Representations of Buddhism in Ondaatje's Anil's Ghost

Marlene Goldman, University of Toronto

Post Colonial Literature in English: Canada

This abstract from the CLCWeb: Comparative Literature and Culture appears with the kind permission of Steven Tötösy de Zepetnek. Copyright remains of course with the author and CLCWeb

Marlene Goldman suggests that at first glance Ondaatje appears to promote the idea of a Sri Lankan Buddhist faith as transcending history. Ondaatje introduces the subject of Buddhism early on in the novel, emphasizing initially the devastation wrought by imperial and colonial forces. Goldman, however, argues that subsequent references to Buddhism undermine the initial portrayal of a religion besieged by external imperialist forces. For example, at one point, the character Palipana refers to the assassination of his brother, Narada, a Buddhist monk. Narada was possibly the victim of a "political killing" and rumours suggest he was killed by a novice and thus his death recalls the historical connection between the JVP (termed "the antigovernment insurgents" in the novel) and young Buddhist monks. Goldman argues that rather than offering a sanitized account that ignores Buddhism's enmeshment in politics, Ondaatje's novel addresses the complex relationship between religion, politics, and violence in Sri Lanka.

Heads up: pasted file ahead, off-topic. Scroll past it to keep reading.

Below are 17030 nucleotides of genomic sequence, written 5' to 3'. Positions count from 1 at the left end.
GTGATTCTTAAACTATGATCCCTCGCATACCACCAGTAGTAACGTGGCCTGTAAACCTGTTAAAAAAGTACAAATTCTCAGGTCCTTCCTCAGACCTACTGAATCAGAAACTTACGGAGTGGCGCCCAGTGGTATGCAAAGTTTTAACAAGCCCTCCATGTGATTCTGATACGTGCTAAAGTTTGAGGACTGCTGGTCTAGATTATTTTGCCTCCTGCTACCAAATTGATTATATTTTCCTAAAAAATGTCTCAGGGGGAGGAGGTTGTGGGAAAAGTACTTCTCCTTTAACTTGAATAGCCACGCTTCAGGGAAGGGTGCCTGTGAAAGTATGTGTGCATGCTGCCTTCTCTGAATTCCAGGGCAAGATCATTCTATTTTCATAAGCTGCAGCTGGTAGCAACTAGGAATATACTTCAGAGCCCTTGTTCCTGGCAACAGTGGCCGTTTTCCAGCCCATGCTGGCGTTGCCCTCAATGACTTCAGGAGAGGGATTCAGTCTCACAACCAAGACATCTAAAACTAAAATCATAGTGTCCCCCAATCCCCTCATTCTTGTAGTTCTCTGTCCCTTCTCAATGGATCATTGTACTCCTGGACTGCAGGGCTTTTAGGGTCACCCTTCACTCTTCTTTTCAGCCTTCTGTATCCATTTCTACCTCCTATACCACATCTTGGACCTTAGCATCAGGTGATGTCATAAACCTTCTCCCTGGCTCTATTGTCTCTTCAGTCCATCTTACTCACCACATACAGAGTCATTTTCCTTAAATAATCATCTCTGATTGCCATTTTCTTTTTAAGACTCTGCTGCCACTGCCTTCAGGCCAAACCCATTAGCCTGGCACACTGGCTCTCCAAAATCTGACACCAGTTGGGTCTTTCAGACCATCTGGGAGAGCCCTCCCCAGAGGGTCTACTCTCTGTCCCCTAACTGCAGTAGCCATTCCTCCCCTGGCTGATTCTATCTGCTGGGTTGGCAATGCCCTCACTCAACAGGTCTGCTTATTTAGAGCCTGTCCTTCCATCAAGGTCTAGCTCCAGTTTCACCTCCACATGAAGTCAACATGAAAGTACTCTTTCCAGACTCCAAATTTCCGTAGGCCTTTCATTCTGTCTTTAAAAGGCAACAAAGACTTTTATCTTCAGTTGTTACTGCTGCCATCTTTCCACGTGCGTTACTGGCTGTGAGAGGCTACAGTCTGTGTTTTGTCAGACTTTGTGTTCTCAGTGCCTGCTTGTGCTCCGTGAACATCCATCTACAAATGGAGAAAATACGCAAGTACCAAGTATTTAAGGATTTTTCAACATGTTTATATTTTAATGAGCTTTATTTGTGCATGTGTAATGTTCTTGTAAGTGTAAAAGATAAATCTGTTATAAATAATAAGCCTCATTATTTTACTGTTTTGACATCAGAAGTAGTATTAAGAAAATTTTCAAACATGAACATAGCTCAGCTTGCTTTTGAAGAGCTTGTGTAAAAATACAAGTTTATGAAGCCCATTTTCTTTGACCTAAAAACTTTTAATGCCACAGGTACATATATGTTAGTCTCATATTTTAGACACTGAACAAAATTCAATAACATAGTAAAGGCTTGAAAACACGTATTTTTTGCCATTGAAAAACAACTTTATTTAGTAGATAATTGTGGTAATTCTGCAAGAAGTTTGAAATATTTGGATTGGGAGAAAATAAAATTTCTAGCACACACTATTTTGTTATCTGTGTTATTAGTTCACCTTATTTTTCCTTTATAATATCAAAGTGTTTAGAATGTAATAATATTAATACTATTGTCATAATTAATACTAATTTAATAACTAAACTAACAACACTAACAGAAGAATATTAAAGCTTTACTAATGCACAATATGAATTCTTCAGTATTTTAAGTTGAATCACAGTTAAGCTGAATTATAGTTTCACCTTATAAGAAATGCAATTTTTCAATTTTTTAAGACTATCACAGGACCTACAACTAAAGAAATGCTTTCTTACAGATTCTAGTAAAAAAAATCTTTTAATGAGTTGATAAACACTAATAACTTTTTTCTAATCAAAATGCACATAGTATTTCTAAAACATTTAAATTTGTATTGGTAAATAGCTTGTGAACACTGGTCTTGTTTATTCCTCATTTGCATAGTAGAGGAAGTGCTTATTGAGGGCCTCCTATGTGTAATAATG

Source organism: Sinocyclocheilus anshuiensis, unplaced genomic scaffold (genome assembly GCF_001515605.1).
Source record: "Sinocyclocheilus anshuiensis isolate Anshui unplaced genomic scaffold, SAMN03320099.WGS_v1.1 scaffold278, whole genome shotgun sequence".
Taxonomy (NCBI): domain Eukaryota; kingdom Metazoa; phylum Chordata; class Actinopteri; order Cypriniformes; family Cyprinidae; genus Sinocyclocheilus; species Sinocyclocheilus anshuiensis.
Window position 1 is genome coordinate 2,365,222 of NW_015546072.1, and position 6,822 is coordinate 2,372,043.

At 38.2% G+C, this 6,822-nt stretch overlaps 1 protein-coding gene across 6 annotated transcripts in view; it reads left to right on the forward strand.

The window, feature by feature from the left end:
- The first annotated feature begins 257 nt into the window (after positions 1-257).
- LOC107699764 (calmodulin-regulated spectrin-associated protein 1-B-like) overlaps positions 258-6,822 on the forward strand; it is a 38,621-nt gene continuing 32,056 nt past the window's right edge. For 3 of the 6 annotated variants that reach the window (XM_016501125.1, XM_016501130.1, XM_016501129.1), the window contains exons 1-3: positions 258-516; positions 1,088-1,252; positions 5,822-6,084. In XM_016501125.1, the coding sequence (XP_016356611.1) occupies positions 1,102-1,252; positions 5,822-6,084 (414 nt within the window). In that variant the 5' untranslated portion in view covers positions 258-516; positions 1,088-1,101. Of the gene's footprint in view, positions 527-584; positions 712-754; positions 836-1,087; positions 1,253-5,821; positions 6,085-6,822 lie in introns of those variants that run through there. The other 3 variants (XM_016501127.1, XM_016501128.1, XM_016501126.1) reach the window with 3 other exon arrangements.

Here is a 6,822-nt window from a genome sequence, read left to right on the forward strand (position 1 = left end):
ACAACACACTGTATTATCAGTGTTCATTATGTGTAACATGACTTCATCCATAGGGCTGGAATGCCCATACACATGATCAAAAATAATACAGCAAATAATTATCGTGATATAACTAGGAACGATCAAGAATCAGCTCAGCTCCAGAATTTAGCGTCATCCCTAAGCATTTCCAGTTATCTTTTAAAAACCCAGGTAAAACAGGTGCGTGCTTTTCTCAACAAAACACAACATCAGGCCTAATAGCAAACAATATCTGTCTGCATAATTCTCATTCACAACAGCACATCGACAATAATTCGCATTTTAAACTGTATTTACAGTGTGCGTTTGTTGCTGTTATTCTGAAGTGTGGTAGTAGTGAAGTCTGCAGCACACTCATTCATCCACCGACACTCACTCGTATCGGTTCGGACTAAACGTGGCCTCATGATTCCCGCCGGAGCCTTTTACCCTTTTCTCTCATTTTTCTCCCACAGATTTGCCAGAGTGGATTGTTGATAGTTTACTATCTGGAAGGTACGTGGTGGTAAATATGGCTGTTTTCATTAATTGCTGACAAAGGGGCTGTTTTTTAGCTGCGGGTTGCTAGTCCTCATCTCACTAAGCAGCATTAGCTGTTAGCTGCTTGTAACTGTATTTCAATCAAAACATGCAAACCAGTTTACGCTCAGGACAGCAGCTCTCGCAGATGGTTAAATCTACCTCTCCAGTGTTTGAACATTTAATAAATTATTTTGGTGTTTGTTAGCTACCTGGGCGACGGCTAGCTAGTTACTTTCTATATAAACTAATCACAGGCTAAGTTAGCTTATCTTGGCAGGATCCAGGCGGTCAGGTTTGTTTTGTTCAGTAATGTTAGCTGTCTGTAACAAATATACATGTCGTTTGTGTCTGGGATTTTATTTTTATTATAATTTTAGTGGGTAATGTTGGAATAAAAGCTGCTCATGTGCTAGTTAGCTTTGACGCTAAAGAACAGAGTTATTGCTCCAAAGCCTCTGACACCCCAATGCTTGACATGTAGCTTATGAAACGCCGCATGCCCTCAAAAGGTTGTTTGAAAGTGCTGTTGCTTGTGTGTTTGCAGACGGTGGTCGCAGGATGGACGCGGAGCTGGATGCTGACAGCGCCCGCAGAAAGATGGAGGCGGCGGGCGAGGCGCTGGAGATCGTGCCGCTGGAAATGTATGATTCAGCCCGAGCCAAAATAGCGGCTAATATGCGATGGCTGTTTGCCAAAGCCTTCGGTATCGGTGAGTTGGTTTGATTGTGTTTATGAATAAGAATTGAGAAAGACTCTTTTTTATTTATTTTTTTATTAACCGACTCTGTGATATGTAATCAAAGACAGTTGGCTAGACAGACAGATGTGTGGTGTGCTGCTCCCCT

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Postcolonial Web India OV Canada Michael Ondaatje

Last modified: 12 August 2004